The theories behind these new suits vary. Some suits contend that the data supplied by the lead aggregators was obtained from third-parties as a result of black market purchases or data breach exploitation. Some contend that leads are cooked up by the lead generators themselves, with falsified tokens from third-party consent verifiers documenting web-site interactions that never took place. These theories are nascent and developing. But they form the backbone of innumerable TCPA class actions winding their way through the Courts at the moment and have placed lead purchasers firmly in the cross hairs. (You can bet your bottom dollar the team is going to address this trend LIVE on stage next Tuesday at Lead generation World.)
But is any of this true? There has yet to be a single finding–to my knowledge at least–that any reputable lead aggregator has definitively (much less deliberately) sold false leads. Plus the theory makes no sense from a business perspective- why would a lead aggregator dilute the value of its product with fake leads? Sure they might make a few extra bucks in the short term but pretty quickly folks will stop buying their leads as conversion plummets.
So this all smells like a hair-brained conspiracy theory–especially since no reliable evidence of misconduct by aggregators has surfaced (again, at least not to my knowledge or in any case we’ve reported on–other than possibly McCurely). Yet the suits keep piling up.
And in a marked escalation of these lawsuits, things just got personal for Adrian Bacon, a prominent consumer lawyer from California. Yesterday he filed a TCPA suit in federal court in Texas seeking to personally serve as a class representative against a large and reputable lead provider—All Web Leads, Inc–contending that the lead generator was systematically falsifying leads. The allegations of the Complaint—which are just allegations at this point—are as follows:
Defendant’s business practices include making “tens of thousands” of autodialed telemarketing calls to leads every day in order to inquire whether the consumer is interested in purchasing insurance, check the accuracy of their contact information, and determine whether the consumer is interested in speaking with an agent about their insurance needs. After Defendant “qualifies” the lead, Defendant completes a live transfer of the consumer’s phone call to one of its insurance industry customers.
One of the methods in which Defendant generates leads is through the utilization of Internet marketing. Defendant owns and operates various websites that are devoted to offering insurance quotes for specific types of insurance that consumers search for over the Internet. One of the websites that Defendant owns and operates is www.insurancequotes.com.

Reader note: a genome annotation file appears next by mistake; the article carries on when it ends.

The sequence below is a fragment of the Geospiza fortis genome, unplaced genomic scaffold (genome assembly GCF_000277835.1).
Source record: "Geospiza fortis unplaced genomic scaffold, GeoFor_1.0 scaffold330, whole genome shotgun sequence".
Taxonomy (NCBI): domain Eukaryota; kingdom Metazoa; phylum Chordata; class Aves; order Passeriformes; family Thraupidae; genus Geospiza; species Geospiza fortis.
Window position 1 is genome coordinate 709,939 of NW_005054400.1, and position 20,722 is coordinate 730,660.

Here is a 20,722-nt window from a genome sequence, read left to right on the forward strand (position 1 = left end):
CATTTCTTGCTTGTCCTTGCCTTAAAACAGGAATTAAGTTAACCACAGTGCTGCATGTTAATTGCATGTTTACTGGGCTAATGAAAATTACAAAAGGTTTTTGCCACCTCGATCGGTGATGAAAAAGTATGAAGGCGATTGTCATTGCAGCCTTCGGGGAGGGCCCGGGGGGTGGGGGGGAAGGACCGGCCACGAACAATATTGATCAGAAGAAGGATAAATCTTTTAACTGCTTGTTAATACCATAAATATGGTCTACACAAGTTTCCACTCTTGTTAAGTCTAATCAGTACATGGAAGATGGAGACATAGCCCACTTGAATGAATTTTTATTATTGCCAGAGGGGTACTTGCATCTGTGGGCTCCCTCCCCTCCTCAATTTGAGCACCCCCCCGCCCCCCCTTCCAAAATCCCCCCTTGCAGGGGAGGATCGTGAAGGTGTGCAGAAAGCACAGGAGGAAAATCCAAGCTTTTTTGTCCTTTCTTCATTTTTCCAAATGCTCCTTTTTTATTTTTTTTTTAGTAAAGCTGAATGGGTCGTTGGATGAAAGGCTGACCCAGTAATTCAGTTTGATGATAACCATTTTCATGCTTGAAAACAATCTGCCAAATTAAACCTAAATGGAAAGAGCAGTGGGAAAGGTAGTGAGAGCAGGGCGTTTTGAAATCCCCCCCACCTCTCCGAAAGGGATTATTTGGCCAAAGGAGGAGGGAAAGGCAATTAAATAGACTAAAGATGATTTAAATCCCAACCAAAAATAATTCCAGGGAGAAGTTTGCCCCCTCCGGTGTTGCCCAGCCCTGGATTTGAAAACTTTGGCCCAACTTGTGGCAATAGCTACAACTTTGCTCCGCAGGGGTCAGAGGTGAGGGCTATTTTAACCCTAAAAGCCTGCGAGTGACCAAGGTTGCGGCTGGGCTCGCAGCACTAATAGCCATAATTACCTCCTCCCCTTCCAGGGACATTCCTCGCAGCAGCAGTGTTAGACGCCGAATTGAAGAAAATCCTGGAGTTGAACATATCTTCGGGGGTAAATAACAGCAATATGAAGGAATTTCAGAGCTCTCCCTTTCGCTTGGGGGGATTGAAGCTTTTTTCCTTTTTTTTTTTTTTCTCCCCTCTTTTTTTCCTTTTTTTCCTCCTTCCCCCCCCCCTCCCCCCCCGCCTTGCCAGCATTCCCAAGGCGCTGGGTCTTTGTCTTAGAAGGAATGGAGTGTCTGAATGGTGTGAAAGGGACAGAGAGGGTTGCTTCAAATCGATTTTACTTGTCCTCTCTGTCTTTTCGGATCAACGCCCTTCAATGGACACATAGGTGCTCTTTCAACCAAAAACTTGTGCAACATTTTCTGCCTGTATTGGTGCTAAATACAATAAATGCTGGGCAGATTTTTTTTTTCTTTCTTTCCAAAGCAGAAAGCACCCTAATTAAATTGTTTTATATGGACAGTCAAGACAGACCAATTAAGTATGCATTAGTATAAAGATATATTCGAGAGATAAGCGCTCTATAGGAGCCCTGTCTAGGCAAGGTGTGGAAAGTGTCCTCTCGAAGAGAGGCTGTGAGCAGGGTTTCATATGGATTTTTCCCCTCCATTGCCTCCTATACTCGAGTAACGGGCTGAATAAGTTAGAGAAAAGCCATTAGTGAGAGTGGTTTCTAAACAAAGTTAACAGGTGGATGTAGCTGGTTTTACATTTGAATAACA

Upon information and belief, Defendant also engages and works with third-party call centers to contact consumers who never inquired about insurance through any medium. In one instance, a third party, utilizing a sophisticated automated voice response system, contacts consumers and attempts to illicit a positive response from each when the computer asks whether that individual is interested in receiving information about insurance. The computer then immediately forwards the caller’s information as a positive hit to Defendant, who then places a subsequent call to that consumer for the purpose of making a sales pitch. Defendant and/or the third parties believe they have circumvented the TCPA and have legal consent to place the calls to these individuals.
The problem is, on information and belief, the call center forwards contact information for any live body who answers the call and communicates with the automated system, regardless of whether that person gave valid consent to receive subsequent marketing calls from Defendant. Furthermore, there is no question the initial calls from the call centers are placed in violation of the TCPA. Therefore, the call centers (agents) are also liable for violating the TCPA, as are the principals (Defendant).
It remains to be seen whether any of these allegations have merit. All Web Leads declined to comment for the story but I’m pretty sure they’re going to have a lot to say about the lawsuit in court.
So what do you think TCPAWorld? Is this rash of lawsuits just the Plaintiff’s bar’s latest quixotic effort to cash in with bogus lawsuits? Or, far-fetched though it seems, are lead aggregators really selling bogus leads by the barrel full to make a buck, despite the massive risk such conduct would create? I know where my money is, but you have to admit this is interesting stuff–especially since the courts have yet to shut down this sort of lawsuit. The jury is, quite literally, still out.
The complaint can be found here: Bacon